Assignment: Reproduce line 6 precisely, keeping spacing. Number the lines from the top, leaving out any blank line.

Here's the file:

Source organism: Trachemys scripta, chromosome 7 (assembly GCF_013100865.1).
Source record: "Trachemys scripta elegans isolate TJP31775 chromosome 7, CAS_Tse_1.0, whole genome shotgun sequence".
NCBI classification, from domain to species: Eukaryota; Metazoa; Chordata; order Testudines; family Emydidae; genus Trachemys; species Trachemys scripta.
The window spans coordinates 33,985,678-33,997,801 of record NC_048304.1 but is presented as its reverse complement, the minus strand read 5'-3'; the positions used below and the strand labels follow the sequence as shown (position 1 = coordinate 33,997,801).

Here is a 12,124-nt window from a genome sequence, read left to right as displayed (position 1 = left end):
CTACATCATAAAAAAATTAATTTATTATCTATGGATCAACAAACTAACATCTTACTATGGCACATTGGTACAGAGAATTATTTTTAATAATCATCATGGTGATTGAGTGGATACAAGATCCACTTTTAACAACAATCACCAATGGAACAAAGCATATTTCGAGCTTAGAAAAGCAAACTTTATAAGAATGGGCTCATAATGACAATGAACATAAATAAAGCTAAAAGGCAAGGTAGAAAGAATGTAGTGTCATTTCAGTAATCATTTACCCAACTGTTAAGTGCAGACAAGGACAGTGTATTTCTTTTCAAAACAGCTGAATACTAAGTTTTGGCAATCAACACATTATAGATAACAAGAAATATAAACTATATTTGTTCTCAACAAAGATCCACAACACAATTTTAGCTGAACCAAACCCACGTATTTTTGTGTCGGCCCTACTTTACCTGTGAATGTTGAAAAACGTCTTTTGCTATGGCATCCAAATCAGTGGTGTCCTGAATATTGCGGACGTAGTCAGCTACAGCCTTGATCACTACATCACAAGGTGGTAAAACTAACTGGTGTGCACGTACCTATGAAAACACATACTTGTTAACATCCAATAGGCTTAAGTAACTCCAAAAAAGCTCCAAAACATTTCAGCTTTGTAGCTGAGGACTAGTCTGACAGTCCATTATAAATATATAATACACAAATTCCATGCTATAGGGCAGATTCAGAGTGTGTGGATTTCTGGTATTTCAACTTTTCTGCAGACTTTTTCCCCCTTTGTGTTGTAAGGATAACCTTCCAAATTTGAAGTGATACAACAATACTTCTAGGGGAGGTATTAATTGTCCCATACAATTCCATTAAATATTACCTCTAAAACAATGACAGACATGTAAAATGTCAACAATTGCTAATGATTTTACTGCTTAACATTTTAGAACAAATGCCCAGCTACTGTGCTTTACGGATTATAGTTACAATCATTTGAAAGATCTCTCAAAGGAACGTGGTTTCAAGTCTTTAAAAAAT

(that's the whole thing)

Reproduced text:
CTACATCATAAAAAAATTAATTTATTATCTATGGATCAACAAACTAACATCTTACTATGGCACATTGGTACAGAGAATTATTTTTAATAATCATCATGGTGATTGAGTGGATACAAGATCCACTTTTAACAACAATCACCAATGGAACAAAGCATATTTCGAGCTTAGAAAAGCAAACTTTATAAGAATGGGCTCATAATGACAATGAACATAAATAAAGCTAAAAGGCAAGGTAGAAAGAATGTAGTGTCATTTCAGTAATCATTTACCCAACTGTTAAGTGCAGACAAGGACAGTGTATTTCTTTTCAAAACAGCTGAATACTAAGTTTTGGCAATCAACACATTATAGATAACAAGAAATATAAACTATATTTGTTCTCAACAAAGATCCACAACACAATTTTAGCTGAACCAAACCCACGTATTTTTGTGTCGGCCCTACTTTACCTGTGAATGTTGAAAAACGTCTTTTGCTATGGCATCCAAATCAGTGGTGTCCTGAATATTGCGGACGTAGTCAGCTACAGCCTTGATCACTACATCACAAGGTGGTAAAACTAACTGGTGTGCACGTACCTATGAAAACACATACTTGTTAACATCCAATAGGCTTAAGTAACTCCAAAAAAGCTCCAAAACATTTCAGCTTTGTAGCTGAGGACTAGTCTGACAGTCCATTATAAATATATAATACACAAATTCCATGCTATAGGGCAGATTCAGAGTGTGTGGATTTCTGGTATTTCAACTTTTCTGCAGACTTTTTCCCCCTTTGTGTTGTAAGGATAACCTTCCAAATTTGAAGTGATACAACAATACTTCTAGGGGAGGTATTAATTGTCCCATACAATTCCATTAAATATTACCTCTAAAACAATGACAGACATGTAAAATGTCAACAATTGCTAATGATTTTACTGCTTAACATTTTAGAACAAATGCCCAGCTACTGTGCTTTACGGATTATAGTTACAATCATTTGAAAGATCTCTCAAAGGAACGTGGTTTCAAGTCTTTAAAAAAT